Category Archives: article

Al Brooks on price action lines

Here is another great article from Al Brooks with ‘walk-through’ examples how to use price action with various types of trendlines.

Copyright: Futures Magazine
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Breakout Entry Techniques

I have found this article in the Nov, 2010 online issue of the Futures Magazine. Part of the article (on Page 2) explains the Breakout Pullback entry method which is crucial part of my trading strategy.


Basic breakout methods

The schematic “Breakout entry techniques” (right) depicts two different means of trading breakouts. Both are short entries. Entry one makes use of a sell stop market order with a price just outside (below) the breakout level. Some traders prefer this type of entry because it places them in the market when it moves in the direction of the breakout. However, it requires a somewhat larger initial stop-loss because of the breakout pullback phenomenon. Often, the trader will need to set an initial stop loss above the most recent swing high (labeled “A” in the schematic). Placing the initial stop just inside the breakout level (above it in the case of a short), puts the position at risk of being stopped out from normal market jitters.
Entry two in the schematic uses a sell limit order with a price determined to be at the maximum extent of the breakout pullback. In real-time, this level is not easy to determine. A 20-period EMA reference can be used or the trader can closely watch price action and when the market appears to have exhausted its pullback, a limit order entry can be placed close to the market.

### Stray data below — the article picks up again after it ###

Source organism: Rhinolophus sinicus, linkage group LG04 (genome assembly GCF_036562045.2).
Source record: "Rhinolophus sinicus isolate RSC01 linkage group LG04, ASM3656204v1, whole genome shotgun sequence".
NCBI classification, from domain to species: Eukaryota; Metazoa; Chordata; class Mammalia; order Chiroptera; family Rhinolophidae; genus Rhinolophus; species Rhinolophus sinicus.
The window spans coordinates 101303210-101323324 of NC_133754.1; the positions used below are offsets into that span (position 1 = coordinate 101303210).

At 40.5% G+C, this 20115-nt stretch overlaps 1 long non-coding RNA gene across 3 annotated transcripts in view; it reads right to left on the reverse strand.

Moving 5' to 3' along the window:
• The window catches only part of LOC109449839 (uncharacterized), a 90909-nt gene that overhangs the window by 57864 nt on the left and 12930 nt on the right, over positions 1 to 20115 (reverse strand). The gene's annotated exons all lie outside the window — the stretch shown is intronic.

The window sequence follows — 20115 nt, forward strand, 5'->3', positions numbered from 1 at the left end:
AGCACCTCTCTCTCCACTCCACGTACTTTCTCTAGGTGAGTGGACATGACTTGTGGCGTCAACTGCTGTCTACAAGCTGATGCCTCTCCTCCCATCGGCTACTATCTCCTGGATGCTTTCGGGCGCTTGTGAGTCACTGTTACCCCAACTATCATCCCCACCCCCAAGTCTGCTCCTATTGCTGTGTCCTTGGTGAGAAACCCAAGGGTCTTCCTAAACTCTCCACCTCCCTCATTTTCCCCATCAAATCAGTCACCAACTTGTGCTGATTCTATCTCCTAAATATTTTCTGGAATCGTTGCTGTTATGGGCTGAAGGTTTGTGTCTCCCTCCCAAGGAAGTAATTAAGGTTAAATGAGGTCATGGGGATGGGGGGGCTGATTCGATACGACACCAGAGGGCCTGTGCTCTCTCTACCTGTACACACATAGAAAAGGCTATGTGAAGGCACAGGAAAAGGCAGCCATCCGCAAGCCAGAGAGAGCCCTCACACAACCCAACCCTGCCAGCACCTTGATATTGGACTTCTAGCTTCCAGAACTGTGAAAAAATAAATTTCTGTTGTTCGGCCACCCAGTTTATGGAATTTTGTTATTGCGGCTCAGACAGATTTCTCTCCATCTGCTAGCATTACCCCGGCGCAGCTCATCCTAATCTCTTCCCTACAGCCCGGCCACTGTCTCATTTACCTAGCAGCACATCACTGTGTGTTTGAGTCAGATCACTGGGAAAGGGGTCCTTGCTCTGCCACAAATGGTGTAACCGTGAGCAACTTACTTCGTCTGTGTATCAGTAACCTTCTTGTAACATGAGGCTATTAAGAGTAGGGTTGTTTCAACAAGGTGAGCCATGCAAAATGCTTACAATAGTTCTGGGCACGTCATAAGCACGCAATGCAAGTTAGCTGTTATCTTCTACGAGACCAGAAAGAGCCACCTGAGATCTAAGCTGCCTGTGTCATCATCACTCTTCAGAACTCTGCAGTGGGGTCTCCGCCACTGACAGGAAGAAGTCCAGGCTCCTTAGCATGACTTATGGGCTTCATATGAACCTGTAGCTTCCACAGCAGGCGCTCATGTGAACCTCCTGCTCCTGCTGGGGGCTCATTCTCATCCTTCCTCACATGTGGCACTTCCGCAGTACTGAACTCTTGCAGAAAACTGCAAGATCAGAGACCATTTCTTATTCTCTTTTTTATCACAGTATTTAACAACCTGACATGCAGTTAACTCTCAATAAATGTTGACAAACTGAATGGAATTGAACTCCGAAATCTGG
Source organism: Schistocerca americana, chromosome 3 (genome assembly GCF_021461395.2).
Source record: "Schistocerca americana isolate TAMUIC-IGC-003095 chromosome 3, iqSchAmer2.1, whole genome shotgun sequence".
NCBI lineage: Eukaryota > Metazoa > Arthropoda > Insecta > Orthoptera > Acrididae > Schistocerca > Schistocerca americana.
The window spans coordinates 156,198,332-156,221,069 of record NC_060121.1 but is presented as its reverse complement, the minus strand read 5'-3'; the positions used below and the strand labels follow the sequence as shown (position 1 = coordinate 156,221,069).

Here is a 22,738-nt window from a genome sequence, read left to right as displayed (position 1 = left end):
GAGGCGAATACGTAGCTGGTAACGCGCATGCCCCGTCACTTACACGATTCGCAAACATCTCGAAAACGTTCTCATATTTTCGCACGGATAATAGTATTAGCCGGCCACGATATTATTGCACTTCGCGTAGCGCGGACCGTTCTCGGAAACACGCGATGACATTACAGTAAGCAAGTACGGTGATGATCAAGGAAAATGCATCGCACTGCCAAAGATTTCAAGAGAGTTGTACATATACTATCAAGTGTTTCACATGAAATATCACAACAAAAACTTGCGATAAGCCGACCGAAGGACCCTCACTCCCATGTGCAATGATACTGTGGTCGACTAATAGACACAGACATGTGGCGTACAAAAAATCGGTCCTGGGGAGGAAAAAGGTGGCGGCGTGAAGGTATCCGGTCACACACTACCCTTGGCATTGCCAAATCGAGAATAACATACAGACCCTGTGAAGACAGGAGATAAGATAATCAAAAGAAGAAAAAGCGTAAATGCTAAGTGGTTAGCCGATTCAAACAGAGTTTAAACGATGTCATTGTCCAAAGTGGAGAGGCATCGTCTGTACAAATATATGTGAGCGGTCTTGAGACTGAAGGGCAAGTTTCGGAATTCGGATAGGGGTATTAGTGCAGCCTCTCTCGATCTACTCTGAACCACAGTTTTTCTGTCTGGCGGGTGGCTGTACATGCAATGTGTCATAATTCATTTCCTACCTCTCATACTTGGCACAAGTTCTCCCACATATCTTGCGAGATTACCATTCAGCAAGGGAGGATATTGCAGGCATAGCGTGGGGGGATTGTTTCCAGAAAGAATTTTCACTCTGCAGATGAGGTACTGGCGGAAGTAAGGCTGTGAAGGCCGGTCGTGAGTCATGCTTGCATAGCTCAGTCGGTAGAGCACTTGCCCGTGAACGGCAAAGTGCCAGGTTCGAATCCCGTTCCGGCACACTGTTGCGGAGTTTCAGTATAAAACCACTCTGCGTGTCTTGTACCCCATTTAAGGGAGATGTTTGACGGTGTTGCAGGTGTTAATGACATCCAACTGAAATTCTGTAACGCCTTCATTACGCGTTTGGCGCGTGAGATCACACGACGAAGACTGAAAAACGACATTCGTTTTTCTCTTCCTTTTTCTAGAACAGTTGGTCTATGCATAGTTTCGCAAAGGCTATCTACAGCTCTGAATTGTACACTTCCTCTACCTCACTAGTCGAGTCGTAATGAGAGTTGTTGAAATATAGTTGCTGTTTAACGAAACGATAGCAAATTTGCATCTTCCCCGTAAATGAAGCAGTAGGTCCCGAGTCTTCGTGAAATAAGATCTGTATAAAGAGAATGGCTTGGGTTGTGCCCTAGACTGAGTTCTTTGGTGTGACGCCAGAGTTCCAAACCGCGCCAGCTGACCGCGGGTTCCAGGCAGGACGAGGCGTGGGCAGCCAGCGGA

The breakout pullback trade is attractive because the initial stop loss can be set just outside the entry price. This can be the previous swing high (“A”) or the 20-period EMA level.

Click here to read the full article on futuresmag.com


Al Brooks on price action trading

Here are some thoughts from the article Trading Breakouts and Micro Trendlines written by Al Brooks in the  Futures Magazine

[…] A price action trader rarely enters on a breakout to a new swing high or low because they’re always looking for the earliest possible entry to minimize risk. This usually means entering on some minor pullback before or after the breakout.
For example, if you just bought a flag breakout before a new swing high, sell part of the long to the breakout traders who are getting long at the new high. Don’t buy at a price where people are taking profits on their longs because then the risk of failure is too great; too large a stop would be needed, and you would have to trade fewer contracts, limiting flexibility. […]

[…] Two of the most reliable entries are failed breakouts and breakout pullbacks because both involve trapped traders who will be forced to liquidate and move the market in my direction. […]